Since his first releases for DG in the early '70s, Michael Tilson Thomas' performances have been known for their clarity and intelligence. One always knew where one was and where one was going, and could count on hearing the score articulated cogently and lucidly along the way. Though Tilson Thomas' readings represented the work faithfully, one could sometimes question how deeply his heart was in it, and in some performances, while the fortes and pianos were ideally balanced and the crescendos and diminuendos were perfectly calibrated, the espressivos and innigkeits went sadly unfilled.
Not so in his 2004 recording of Beethoven's Eroica Symphony with the San Francisco Symphony. There's no doubt that Tilson Thomas has already fully pondered and predetermined the course of his interpretation, and one can, as always, hear absolutely everything in the score. But there's also a feeling of relentless pressure in his account, plus a passionate conviction that drives it. Tilson Thomas elicits a rougher tone from the normally suave San Francisco Symphony, and this pays dividends in the dissonant climax of the opening Allegro con brio and in the coda of the closing Allegro molto. Together, conductor and orchestra create an uncannily urgent account of Beethoven's often-played Third Symphony.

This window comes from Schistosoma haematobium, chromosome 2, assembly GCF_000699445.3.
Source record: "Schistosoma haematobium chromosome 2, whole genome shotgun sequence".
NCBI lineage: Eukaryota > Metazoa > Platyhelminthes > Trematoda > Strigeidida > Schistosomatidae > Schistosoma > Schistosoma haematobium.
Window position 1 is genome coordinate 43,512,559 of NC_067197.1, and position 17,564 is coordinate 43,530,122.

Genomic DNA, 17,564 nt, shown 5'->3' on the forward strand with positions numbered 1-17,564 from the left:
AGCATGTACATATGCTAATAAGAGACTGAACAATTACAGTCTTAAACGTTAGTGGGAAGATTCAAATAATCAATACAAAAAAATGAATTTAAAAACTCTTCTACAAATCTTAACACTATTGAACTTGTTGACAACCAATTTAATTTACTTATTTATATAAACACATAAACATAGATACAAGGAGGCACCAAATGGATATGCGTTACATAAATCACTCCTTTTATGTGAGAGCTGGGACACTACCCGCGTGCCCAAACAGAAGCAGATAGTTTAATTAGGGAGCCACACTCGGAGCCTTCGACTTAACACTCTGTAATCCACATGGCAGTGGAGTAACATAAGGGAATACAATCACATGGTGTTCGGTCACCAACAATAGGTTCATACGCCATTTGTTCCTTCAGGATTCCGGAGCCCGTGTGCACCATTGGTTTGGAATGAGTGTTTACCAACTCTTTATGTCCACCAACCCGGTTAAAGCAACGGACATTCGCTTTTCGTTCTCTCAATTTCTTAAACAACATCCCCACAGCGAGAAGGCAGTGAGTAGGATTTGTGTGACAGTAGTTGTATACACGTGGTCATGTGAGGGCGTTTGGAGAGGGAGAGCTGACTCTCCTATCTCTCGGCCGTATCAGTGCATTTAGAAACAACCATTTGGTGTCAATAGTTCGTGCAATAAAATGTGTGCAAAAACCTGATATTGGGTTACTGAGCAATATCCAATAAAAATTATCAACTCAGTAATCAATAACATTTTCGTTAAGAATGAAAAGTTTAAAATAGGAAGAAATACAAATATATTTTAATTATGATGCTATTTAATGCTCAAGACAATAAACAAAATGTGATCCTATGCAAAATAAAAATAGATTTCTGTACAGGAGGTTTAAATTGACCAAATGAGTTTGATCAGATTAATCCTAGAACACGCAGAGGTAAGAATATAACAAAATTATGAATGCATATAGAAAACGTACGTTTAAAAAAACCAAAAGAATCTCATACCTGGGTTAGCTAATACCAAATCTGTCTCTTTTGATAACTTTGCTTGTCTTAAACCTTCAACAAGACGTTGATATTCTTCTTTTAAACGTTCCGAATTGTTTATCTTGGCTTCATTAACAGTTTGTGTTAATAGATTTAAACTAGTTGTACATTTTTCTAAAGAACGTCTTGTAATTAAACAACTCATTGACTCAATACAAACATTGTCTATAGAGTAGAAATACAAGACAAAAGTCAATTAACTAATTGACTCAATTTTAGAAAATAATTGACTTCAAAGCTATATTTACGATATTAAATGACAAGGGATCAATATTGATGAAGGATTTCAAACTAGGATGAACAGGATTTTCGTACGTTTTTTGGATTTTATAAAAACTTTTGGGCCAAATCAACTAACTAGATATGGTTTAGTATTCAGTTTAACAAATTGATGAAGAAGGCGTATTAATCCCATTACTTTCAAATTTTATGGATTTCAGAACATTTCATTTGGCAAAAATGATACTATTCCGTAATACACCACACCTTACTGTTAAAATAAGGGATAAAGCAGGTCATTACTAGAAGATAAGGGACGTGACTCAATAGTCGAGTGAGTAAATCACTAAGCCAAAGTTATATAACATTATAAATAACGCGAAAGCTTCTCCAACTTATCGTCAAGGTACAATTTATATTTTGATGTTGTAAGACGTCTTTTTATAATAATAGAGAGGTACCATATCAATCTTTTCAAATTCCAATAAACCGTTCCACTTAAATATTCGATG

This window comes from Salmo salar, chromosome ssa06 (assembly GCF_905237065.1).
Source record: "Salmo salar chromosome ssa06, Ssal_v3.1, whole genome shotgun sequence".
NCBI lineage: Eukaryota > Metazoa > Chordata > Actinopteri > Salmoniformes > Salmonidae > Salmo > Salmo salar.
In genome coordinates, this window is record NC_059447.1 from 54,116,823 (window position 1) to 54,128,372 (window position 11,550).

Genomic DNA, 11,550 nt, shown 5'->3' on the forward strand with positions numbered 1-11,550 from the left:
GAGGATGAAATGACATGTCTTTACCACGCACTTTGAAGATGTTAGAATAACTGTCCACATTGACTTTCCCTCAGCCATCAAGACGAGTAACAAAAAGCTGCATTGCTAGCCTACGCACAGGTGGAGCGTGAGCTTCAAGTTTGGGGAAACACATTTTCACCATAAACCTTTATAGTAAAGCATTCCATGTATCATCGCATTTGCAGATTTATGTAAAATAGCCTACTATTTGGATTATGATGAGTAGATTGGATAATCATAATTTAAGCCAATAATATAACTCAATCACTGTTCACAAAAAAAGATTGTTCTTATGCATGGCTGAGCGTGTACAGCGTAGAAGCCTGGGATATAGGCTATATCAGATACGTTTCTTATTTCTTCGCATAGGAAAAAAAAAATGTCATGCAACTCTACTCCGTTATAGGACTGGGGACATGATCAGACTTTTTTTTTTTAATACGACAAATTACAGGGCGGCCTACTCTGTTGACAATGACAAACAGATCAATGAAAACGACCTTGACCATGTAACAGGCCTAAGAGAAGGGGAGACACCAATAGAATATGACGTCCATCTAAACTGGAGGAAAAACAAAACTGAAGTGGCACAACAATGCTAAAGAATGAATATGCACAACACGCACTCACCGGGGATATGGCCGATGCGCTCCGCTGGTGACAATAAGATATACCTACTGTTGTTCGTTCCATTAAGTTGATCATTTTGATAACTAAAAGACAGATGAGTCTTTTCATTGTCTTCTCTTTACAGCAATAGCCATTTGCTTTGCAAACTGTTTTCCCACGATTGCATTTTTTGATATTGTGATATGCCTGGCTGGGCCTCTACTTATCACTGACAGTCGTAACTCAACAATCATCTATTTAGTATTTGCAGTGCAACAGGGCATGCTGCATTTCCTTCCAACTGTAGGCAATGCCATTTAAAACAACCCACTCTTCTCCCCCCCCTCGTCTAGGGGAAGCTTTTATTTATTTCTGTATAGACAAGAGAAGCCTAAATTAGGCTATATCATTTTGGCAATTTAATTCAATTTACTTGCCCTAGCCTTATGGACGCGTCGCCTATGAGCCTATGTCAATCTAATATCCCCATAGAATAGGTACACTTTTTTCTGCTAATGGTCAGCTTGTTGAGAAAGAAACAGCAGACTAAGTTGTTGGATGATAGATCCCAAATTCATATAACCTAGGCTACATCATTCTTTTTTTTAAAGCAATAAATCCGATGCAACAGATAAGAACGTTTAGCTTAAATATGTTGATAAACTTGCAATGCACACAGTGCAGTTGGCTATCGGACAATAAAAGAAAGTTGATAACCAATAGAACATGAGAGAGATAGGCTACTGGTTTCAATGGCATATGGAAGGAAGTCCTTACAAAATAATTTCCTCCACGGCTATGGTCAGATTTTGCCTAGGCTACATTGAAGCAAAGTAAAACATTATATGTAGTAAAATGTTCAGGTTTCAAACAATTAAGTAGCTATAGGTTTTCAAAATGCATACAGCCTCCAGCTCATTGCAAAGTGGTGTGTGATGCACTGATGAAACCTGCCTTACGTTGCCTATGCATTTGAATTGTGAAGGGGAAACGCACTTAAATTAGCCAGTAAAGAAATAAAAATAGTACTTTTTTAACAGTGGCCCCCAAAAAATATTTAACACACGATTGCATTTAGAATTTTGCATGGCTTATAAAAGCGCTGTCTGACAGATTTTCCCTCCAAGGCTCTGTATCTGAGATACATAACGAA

Interestingly, in the fugue in the first half of the Finale, Tilson Thomas has opted for solo strings just prior to the passage leading to the climax. For some listeners, the effect of this will be bracing. For others, it will be disconcerting. And for all except those listeners who have never heard the work before, it will be quite surprising. While the sound could never be described as sonically seductive, it does have a raw, almost abrasive quality that suits the performance.